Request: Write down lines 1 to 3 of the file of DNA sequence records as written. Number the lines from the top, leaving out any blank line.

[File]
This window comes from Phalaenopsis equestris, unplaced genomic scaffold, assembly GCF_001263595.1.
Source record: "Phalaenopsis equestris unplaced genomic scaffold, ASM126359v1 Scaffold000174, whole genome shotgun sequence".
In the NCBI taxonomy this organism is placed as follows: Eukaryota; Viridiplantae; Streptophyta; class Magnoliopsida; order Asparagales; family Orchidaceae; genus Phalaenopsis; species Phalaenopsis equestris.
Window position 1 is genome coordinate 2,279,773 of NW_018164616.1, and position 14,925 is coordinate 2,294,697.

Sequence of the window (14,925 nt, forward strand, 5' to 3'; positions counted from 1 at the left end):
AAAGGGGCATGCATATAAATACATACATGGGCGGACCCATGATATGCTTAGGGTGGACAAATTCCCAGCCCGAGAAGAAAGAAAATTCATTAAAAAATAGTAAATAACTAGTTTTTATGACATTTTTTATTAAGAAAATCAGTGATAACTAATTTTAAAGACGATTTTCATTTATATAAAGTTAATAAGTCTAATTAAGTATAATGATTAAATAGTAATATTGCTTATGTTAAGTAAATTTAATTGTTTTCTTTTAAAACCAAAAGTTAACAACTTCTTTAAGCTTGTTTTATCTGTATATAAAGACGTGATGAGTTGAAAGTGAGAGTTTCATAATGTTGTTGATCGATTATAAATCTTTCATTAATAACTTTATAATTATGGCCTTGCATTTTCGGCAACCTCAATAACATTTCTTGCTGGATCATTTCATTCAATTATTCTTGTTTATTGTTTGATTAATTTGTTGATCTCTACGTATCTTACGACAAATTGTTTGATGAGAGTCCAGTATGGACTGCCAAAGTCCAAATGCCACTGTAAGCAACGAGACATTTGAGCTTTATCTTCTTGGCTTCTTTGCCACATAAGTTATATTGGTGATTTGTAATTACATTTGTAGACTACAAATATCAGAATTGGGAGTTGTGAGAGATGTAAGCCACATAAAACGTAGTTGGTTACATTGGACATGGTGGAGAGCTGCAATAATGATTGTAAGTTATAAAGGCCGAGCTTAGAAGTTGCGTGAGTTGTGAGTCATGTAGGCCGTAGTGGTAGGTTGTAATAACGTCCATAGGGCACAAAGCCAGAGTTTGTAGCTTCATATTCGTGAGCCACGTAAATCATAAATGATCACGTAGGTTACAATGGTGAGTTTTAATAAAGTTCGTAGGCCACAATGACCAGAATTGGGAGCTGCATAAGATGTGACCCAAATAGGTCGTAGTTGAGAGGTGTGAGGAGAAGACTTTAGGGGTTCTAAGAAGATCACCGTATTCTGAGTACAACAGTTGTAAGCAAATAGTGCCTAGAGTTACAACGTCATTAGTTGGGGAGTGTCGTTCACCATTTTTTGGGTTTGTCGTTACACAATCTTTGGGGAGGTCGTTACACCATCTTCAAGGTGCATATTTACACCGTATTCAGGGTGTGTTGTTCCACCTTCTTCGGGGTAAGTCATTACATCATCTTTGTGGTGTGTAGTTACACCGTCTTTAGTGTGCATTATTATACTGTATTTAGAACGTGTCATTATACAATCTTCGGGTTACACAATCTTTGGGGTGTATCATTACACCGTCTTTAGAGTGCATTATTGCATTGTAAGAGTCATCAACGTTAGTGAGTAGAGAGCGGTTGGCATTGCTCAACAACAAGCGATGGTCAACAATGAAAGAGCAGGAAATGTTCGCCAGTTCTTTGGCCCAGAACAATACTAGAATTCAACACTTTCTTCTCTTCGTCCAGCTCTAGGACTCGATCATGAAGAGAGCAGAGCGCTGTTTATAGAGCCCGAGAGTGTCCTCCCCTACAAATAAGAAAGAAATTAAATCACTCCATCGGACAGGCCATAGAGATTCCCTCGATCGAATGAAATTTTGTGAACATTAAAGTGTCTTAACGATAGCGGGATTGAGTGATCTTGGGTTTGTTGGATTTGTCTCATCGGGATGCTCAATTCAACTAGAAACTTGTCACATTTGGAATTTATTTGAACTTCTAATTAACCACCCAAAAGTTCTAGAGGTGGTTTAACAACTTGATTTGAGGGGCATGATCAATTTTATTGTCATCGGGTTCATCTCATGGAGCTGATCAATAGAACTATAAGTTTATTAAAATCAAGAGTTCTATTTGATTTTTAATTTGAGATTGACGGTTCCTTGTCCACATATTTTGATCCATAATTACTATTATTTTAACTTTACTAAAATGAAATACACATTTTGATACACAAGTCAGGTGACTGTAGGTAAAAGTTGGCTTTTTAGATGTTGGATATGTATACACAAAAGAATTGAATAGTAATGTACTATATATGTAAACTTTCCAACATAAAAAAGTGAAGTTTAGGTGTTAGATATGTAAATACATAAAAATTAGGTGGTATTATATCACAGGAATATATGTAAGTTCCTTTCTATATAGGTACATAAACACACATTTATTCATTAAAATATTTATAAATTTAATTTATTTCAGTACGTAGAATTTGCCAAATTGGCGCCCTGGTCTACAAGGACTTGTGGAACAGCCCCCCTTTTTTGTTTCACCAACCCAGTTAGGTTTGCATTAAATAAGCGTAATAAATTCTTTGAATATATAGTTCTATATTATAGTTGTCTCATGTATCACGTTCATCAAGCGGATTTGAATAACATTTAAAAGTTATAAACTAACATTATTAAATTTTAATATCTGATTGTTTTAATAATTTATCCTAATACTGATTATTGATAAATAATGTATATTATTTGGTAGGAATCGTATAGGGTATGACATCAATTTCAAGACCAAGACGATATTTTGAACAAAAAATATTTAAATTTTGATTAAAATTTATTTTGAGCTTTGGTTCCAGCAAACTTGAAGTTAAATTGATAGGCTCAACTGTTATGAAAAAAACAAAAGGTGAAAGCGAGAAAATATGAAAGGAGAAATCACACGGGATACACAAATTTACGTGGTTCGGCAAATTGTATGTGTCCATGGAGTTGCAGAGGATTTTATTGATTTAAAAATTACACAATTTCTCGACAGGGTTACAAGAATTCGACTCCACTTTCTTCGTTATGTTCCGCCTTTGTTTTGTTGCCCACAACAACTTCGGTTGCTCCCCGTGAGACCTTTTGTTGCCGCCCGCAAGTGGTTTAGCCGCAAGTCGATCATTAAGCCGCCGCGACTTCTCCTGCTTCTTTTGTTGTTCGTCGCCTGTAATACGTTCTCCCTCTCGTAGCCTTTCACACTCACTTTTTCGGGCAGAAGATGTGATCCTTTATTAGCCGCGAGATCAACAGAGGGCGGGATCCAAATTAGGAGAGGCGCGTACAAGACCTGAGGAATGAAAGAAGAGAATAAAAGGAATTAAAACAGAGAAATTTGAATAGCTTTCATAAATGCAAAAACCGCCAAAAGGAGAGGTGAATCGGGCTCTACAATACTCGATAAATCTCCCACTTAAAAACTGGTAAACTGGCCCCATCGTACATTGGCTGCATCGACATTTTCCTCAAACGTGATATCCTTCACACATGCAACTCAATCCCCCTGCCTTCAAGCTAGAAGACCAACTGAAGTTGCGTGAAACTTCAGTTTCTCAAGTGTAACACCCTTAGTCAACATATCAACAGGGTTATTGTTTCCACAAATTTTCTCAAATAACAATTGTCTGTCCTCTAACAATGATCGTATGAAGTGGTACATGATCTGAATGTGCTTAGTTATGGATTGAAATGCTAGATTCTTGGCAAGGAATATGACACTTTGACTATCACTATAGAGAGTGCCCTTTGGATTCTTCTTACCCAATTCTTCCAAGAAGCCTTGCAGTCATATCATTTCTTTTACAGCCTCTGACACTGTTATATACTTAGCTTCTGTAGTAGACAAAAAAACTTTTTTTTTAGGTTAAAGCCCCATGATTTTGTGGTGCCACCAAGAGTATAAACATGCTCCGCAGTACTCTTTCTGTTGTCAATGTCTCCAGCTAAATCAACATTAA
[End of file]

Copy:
This window comes from Phalaenopsis equestris, unplaced genomic scaffold, assembly GCF_001263595.1.
Source record: "Phalaenopsis equestris unplaced genomic scaffold, ASM126359v1 Scaffold000174, whole genome shotgun sequence".
In the NCBI taxonomy this organism is placed as follows: Eukaryota; Viridiplantae; Streptophyta; class Magnoliopsida; order Asparagales; family Orchidaceae; genus Phalaenopsis; species Phalaenopsis equestris.